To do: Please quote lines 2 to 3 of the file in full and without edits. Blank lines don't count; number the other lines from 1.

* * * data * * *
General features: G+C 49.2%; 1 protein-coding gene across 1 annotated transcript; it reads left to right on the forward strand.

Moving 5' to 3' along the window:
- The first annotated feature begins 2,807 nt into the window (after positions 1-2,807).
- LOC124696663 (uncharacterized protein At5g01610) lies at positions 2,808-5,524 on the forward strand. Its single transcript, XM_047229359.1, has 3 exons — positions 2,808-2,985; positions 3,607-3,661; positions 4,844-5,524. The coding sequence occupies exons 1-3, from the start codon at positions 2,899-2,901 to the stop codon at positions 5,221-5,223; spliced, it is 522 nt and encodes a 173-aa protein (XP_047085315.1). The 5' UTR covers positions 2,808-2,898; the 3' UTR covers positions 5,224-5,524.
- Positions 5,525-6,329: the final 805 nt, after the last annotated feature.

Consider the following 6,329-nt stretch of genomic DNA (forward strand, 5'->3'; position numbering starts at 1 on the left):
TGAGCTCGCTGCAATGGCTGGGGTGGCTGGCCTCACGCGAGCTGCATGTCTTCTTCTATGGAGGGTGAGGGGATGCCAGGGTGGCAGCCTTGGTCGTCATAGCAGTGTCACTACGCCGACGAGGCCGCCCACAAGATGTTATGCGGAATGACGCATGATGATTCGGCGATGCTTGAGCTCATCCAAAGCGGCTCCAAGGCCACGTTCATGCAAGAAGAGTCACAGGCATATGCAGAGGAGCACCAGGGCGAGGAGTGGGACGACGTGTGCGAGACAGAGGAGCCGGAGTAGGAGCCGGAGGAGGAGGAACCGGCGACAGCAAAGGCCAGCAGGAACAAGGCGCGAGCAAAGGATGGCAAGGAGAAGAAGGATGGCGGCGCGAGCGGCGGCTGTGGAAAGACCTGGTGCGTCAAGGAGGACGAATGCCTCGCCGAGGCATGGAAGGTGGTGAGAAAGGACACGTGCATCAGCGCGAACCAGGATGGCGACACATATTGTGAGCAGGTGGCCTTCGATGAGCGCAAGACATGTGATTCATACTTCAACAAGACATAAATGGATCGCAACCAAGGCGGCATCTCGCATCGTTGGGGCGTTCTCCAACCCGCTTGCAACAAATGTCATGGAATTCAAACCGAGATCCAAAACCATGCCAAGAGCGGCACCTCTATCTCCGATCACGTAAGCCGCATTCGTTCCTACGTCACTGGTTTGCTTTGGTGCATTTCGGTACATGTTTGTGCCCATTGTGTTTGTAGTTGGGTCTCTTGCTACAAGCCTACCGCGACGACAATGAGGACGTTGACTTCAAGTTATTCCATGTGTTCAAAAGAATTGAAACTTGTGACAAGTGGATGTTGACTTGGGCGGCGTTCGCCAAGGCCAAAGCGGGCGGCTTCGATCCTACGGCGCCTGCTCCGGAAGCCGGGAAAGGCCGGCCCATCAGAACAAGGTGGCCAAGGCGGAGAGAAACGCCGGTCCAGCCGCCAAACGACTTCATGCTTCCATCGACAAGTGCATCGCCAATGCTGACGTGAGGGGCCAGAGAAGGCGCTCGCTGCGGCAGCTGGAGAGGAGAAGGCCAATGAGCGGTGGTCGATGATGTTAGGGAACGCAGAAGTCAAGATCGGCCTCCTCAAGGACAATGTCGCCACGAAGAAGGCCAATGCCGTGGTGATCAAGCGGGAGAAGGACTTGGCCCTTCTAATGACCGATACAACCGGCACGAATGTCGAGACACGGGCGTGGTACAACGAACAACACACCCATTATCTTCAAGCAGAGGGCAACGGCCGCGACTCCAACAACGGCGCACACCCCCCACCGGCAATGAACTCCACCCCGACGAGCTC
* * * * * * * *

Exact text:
Moving 5' to 3' along the window:
- The first annotated feature begins 2,807 nt into the window (after positions 1-2,807).